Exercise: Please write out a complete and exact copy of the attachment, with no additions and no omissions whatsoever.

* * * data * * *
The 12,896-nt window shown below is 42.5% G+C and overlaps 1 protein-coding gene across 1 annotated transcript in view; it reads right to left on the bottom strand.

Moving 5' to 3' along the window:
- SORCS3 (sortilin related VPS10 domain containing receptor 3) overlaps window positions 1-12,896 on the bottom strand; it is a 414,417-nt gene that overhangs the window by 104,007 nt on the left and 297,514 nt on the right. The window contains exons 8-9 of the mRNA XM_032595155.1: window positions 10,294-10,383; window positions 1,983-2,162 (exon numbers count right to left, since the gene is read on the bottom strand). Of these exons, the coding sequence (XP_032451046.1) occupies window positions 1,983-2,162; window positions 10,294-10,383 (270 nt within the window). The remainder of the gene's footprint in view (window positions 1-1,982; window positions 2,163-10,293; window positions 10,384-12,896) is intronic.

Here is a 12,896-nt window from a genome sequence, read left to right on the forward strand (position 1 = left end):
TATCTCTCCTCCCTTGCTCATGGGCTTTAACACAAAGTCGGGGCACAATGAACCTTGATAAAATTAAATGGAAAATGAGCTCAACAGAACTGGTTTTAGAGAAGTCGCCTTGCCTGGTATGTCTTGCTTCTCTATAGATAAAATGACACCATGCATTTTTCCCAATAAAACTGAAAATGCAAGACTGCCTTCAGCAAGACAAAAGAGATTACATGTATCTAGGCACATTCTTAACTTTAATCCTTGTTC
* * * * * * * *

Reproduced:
The 12,896-nt window shown below is 42.5% G+C and overlaps 1 protein-coding gene across 1 annotated transcript in view; it reads right to left on the bottom strand.

Moving 5' to 3' along the window:
- SORCS3 (sortilin related VPS10 domain containing receptor 3) overlaps window positions 1-12,896 on the bottom strand; it is a 414,417-nt gene that overhangs the window by 104,007 nt on the left and 297,514 nt on the right. The window contains exons 8-9 of the mRNA XM_032595155.1: window positions 10,294-10,383; window positions 1,983-2,162 (exon numbers count right to left, since the gene is read on the bottom strand). Of these exons, the coding sequence (XP_032451046.1) occupies window positions 1,983-2,162; window positions 10,294-10,383 (270 nt within the window). The remainder of the gene's footprint in view (window positions 1-1,982; window positions 2,163-10,293; window positions 10,384-12,896) is intronic.

Here is a 12,896-nt window from a genome sequence, read left to right on the forward strand (position 1 = left end):
TATCTCTCCTCCCTTGCTCATGGGCTTTAACACAAAGTCGGGGCACAATGAACCTTGATAAAATTAAATGGAAAATGAGCTCAACAGAACTGGTTTTAGAGAAGTCGCCTTGCCTGGTATGTCTTGCTTCTCTATAGATAAAATGACACCATGCATTTTTCCCAATAAAACTGAAAATGCAAGACTGCCTTCAGCAAGACAAAAGAGATTACATGTATCTAGGCACATTCTTAACTTTAATCCTTGTTC